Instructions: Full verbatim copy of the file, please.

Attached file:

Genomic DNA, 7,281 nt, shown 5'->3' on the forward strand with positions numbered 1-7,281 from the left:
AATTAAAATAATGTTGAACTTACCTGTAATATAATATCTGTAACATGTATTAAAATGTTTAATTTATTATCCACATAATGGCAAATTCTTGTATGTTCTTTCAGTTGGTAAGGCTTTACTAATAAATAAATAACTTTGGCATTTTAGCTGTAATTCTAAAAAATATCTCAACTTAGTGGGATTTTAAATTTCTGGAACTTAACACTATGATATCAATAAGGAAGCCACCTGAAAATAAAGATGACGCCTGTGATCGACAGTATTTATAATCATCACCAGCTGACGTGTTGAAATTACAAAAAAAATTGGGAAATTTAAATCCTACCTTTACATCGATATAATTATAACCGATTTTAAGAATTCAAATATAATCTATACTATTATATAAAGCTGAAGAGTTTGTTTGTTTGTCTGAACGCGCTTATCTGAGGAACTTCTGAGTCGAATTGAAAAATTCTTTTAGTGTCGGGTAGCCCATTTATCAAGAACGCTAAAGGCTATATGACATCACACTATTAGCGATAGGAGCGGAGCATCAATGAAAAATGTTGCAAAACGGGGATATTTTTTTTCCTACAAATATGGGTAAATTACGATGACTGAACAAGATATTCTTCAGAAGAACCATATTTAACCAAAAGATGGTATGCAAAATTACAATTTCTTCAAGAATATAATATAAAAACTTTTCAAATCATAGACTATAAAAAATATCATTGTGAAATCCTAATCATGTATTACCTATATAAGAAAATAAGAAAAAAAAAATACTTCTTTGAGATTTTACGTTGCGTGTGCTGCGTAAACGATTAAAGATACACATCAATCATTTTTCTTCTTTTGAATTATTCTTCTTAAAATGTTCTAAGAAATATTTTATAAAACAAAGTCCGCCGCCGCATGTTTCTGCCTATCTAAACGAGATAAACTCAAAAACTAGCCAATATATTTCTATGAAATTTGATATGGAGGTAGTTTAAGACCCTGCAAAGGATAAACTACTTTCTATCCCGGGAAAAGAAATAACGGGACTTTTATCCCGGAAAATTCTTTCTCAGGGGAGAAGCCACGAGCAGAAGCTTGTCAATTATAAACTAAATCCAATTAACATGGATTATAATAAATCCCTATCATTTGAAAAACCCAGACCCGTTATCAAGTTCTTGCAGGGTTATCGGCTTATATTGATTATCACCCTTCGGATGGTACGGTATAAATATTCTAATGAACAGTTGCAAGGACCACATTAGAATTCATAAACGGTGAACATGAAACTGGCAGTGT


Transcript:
Genomic DNA, 7,281 nt, shown 5'->3' on the forward strand with positions numbered 1-7,281 from the left:
AATTAAAATAATGTTGAACTTACCTGTAATATAATATCTGTAACATGTATTAAAATGTTTAATTTATTATCCACATAATGGCAAATTCTTGTATGTTCTTTCAGTTGGTAAGGCTTTACTAATAAATAAATAACTTTGGCATTTTAGCTGTAATTCTAAAAAATATCTCAACTTAGTGGGATTTTAAATTTCTGGAACTTAACACTATGATATCAATAAGGAAGCCACCTGAAAATAAAGATGACGCCTGTGATCGACAGTATTTATAATCATCACCAGCTGACGTGTTGAAATTACAAAAAAAATTGGGAAATTTAAATCCTACCTTTACATCGATATAATTATAACCGATTTTAAGAATTCAAATATAATCTATACTATTATATAAAGCTGAAGAGTTTGTTTGTTTGTCTGAACGCGCTTATCTGAGGAACTTCTGAGTCGAATTGAAAAATTCTTTTAGTGTCGGGTAGCCCATTTATCAAGAACGCTAAAGGCTATATGACATCACACTATTAGCGATAGGAGCGGAGCATCAATGAAAAATGTTGCAAAACGGGGATATTTTTTTTCCTACAAATATGGGTAAATTACGATGACTGAACAAGATATTCTTCAGAAGAACCATATTTAACCAAAAGATGGTATGCAAAATTACAATTTCTTCAAGAATATAATATAAAAACTTTTCAAATCATAGACTATAAAAAATATCATTGTGAAATCCTAATCATGTATTACCTATATAAGAAAATAAGAAAAAAAAAATACTTCTTTGAGATTTTACGTTGCGTGTGCTGCGTAAACGATTAAAGATACACATCAATCATTTTTCTTCTTTTGAATTATTCTTCTTAAAATGTTCTAAGAAATATTTTATAAAACAAAGTCCGCCGCCGCATGTTTCTGCCTATCTAAACGAGATAAACTCAAAAACTAGCCAATATATTTCTATGAAATTTGATATGGAGGTAGTTTAAGACCCTGCAAAGGATAAACTACTTTCTATCCCGGGAAAAGAAATAACGGGACTTTTATCCCGGAAAATTCTTTCTCAGGGGAGAAGCCACGAGCAGAAGCTTGTCAATTATAAACTAAATCCAATTAACATGGATTATAATAAATCCCTATCATTTGAAAAACCCAGACCCGTTATCAAGTTCTTGCAGGGTTATCGGCTTATATTGATTATCACCCTTCGGATGGTACGGTATAAATATTCTAATGAACAGTTGCAAGGACCACATTAGAATTCATAAACGGTGAACATGAAACTGGCAGTGT